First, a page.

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Discussion Starter · #1 ·
I shot a car today with JP 202 (SHOP LINE- PPG) 2k surfacer and it started to blister. One spot was as big as my hand and peeled right off. I ran out of cleaner so I used mineral spirits to wipe the car with prior to priming and let it set for about 15 minutes and I'm thinking that wasn't a good idea to use that. Was it solvent trap?? I just made a whole extra day of work for myself :mad:
 

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To get a blister the size of your hand most likely had nothing to do with the cleaner. Could but something that big is caused by gassing or puddling of cleaner.

What is under it and when you peeled the bubble off did you look to See what was stuck to the back side?

Did it do it every where?? If it did, did you mix the right products?

If its isolated, than may be what was applied under it. spray can enamel?
Old enamel? Lacquer?
 

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STATUTORY GRAPE said:
I shot a car today with JP 202 (SHOP LINE- PPG) 2k surfacer and it started to blister. One spot was as big as my hand and peeled right off. I ran out of cleaner so I used mineral spirits to wipe the car with prior to priming and let it set for about 15 minutes and I'm thinking that wasn't a good idea to use that. Was it solvent trap?? I just made a whole extra day of work for myself :mad:
Mineral Spirits would be a no-no...you need a good wax and grease remover...lacquer thinner or enamel reducer is too harsh...whatever you wash it with prior to priming needs to be wiped off immediately so no residue is left on the surface...you'll probably have to strip the primer you shot off and redo it. :pain:
 

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Discussion Starter · #4 ·
O.K., here's an update: Last week I sanded the old finish on a car with 60 grit and sprayed MP 182 which is the 2K primer from the old line Omni before they switched to Shop Line (I had a can leftover). That held perfect, and I long boarded it with 220. I wasn't satisfied with the perfection so I decided to shoot it again with a 2K but had to go with the NEW line which was the JP 202 (Shop Line). I shot that today and it started to blister. This afternoon when it had dried I scratched through most of the blisters and found that EVERY blister was where the long board went through the first coat of 2K when it took down high spots and there was old paint underneath. It didn't do it everywhere just spots. Where the blisters are the primer didn't hold AT ALL. It was 80 degrees in the shop and the gun and primer were both warm and the primer was mixed well. Could it be possible that the mineral spirits dried faster on the primered spots and maybe soaked into the old paint spots? I've never had any problems like this before. It's basically all the "high" spots that are blistering so the primer would have to be taken off from those area's anyways when I longboard it again.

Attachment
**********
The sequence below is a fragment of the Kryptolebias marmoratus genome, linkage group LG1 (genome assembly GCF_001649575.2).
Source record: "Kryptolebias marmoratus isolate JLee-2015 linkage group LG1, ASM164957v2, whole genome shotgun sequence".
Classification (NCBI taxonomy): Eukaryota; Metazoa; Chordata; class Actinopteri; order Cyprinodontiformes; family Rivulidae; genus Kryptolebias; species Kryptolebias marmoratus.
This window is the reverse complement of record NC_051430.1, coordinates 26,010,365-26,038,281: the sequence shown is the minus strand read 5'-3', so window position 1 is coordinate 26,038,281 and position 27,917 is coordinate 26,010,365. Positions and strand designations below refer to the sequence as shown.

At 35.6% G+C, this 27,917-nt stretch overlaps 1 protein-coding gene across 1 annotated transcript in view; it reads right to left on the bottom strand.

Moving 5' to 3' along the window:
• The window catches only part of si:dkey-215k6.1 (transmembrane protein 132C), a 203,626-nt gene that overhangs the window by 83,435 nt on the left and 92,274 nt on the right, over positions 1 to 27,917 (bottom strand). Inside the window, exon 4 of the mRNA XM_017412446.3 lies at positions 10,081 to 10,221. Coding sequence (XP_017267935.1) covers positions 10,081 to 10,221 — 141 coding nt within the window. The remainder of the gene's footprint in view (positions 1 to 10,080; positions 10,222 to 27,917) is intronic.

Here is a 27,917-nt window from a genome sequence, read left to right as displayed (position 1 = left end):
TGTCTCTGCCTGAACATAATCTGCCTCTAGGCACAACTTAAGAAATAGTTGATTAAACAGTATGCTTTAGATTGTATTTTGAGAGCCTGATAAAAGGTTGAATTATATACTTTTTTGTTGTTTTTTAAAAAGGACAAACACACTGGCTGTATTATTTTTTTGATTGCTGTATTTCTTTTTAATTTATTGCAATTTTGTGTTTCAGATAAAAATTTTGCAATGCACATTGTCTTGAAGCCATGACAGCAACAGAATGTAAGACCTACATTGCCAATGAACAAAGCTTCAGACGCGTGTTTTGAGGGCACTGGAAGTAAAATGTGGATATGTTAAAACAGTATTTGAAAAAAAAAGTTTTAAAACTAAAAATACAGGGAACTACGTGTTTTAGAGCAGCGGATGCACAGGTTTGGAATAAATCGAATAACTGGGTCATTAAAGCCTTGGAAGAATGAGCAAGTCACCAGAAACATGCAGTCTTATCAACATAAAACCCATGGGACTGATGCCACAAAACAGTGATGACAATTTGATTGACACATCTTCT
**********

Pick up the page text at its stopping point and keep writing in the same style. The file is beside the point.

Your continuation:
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My guess is it has to do with too thinly sanded original 2k or the original paint, and absorbtion or solvent attack. A place I worked at wiped down some parts with mineral spirits, its not real aggresive, but also doesn't do a good job removing contaminates from the surface. But painting over a surface that is wiped down with mineral spirits itself I haven't seen to be a problems, if the surface happens to be free of contaminates and the mineral spirits has been able to evaporate. I am not real sure on this one, but believe that a sensitive 1k finish or thinly cut primer is the root of the cause based on information so far. Why it didn't do it the first time if the paint you applied over is the reason is beyond me, unless the first coat happened to be applied dryer then this time. Or unless the cause is contaminates picked up, the mineral sprits or some problem with the original primer somehow. Is this actually blistering-like swelled bubbles, or is it lifting like crows feet.